RIAA music lawsuits seem to be a sharp idea

The Internet’s wild-west days are ending, and we all should be cheering. Proper regulation is leading to the end of an illegal activity. But not many people are happy.

To those who deplore the response of the Recording Industry Association of America to the illegal downloading and distribution of copyrighted material, shame on you.

They are serious this time – and so am I. You are a criminal, and laziness is no justification for your activity.

I am sick and tired of Internet users lamenting how their criminal behavior is OK because this is the Internet.

Sorry, the Internet is not beyond the reach of our established laws and regulations. There’s a legal way to get digital forms of your favorite song. It’s called iTunes.

Launched in 2001, iTunes is Apple Computers’ digital media player application. But don’t let the name fool you, it does so much more than Windows Media Player.

iTunes allows users to manage their iPods’ content by downloading purchased songs, albums, movie trailers, television shows, radio programs and more. This one-stop shop is not only convenient; it’s legal.

The method of preventing further illegal file-sharing through iTunes is by using Digital Rights Management technology.

According to the Web site www.allexperts.com, DRM is “any of several technologies used by publishers to control access to and usage of digital data and hardware, handling usage restrictions associated with a specific instance of a digital work.”

This technology stops the problem at its root. “Johnny” or “Suzie” can no longer rip off digital content from iTunes.

According to lq1media.com, proponents argue “creators of digital works should have the power to control the distribution or replication of copies of their works and to assign limited control over such copies.” And they absolutely are correct.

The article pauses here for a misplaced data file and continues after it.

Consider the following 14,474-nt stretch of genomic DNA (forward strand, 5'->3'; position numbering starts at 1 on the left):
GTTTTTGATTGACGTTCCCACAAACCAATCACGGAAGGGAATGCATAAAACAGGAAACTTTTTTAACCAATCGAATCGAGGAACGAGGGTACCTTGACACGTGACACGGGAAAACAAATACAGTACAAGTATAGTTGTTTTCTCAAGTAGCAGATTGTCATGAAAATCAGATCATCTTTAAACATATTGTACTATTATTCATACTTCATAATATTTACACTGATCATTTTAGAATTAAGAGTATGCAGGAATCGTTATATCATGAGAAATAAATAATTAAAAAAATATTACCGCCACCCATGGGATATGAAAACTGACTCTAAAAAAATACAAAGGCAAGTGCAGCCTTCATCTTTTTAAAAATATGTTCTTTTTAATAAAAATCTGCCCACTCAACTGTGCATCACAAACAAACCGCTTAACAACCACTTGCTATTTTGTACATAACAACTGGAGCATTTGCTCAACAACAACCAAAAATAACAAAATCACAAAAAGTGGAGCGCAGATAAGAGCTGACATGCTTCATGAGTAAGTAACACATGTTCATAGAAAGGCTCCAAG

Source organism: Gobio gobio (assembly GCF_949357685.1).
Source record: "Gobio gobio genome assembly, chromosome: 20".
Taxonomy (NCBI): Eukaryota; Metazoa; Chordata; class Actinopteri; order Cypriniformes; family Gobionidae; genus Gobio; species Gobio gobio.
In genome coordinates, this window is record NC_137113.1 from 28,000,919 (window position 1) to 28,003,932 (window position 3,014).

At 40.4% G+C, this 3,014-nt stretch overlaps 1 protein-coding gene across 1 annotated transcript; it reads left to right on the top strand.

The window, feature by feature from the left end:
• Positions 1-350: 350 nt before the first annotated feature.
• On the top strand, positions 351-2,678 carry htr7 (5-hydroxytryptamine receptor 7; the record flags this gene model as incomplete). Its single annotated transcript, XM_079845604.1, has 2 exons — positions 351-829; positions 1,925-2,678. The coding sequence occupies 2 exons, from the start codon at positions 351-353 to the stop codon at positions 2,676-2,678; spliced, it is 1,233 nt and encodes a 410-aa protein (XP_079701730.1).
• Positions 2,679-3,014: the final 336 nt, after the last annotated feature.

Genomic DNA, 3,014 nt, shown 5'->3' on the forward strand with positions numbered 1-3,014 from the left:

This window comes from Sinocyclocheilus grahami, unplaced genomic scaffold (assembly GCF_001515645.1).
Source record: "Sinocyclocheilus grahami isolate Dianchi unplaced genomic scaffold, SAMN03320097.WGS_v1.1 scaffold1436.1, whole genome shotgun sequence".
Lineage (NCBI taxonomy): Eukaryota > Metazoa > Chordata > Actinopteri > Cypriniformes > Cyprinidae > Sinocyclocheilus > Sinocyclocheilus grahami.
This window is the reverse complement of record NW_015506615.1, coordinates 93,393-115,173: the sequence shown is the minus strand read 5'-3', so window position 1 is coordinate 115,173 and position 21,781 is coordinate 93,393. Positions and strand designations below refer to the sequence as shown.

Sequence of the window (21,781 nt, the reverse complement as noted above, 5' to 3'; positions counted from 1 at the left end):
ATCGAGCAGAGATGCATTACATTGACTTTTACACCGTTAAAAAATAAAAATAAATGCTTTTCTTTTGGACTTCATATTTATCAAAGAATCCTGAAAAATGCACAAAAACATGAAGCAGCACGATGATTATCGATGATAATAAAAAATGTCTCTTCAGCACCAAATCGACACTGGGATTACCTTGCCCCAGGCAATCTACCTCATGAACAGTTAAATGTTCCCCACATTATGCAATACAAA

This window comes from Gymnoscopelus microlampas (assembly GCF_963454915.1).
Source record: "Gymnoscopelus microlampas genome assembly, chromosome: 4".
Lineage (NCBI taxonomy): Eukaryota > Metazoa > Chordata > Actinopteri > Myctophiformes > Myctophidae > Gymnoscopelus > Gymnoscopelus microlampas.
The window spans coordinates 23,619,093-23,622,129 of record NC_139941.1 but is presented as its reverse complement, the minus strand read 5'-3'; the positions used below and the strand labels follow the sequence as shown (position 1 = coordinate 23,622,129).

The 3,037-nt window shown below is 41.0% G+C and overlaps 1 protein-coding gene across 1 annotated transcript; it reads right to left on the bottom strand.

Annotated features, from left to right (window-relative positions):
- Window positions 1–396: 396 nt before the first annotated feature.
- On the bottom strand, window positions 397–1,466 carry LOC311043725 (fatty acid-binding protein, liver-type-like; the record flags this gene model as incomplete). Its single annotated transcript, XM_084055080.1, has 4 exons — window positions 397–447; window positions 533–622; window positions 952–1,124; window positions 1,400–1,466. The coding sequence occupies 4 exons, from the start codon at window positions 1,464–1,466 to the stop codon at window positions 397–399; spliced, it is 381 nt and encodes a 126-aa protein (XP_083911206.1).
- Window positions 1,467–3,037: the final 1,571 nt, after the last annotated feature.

Such restrictions on content distribution and duplication exist for all other copyrighted material. Just because it’s on the Internet does not mean copyright laws do not apply. DRM is this protector of intellectual properties. But, some say it goes too far.

DRM opponents argue its presence infringes on private-property rights and restricts normal user activities.

DRM technology relies on placing restrictions users cannot modify or disable. They have no choice, and according to the Web site eff.org, DRM opponents said, it’s “useless to copyright owners and irritating to legit customers.”

But DRM opponents are wrong. It is a savior to copyright owners and irritating to unlawful customers. Most importantly, it clears the “fair use” legal hurdle.

Fair use is a principle in U.S. copyright law, which allows partial use of copyrighted material without needing permission from the rights holders.

Based on First Amendment rights, fair use “provides for the legal, non-licensed citation or incorporation of copyrighted material in another author’s work under a four-factor balancing test.”

The four-pronged test consists of purpose and character, nature of the copied work, amount and substantiality and effect on the work’s value. Criticism, teaching, research and news reporting meet this standard for fair use of copyrighted material.

Unfortunately for music pirates, DRM is an effective tool for fighting against illegal fair usage of copyrighted digital property. The RIAA does not stop here.

Since September 2003, the RIAA has filed lawsuits against 13,000 Internet users, with 3,000 of those charged settling for $4,000 to $5,000 on average.

Lawsuits also have been filed against Napster.com, Verizon and a host of other file-trading networks. According to the RIAA, the group states, “We will continue to hold accountable businesses that engage in theft, it will pursue individuals who engage in the uploading of copyrighted works.”

What the RIAA has done is not unfair – it’s a counteraction against a criminal problem that, if not remedied, would put the music business out of business.

Proper and sensible measures have been taken by the RIAA. As the Internet innovates, so has the RIAA by offering discounted prices for copyrighted content on iTunes. Yet, some criminals persist, claiming the RIAA’s actions have held back innovation and halted fair usage of copyrighted content. Don’t be fooled.

What’s happening is illegal, and I’m proud of the RIAA for taking a stance for what is lawful. The Internet’s tradition is not of lawlessness, but of legal modernization.

Matt Wisnewski Daily Toreador Texas Tech U-Wire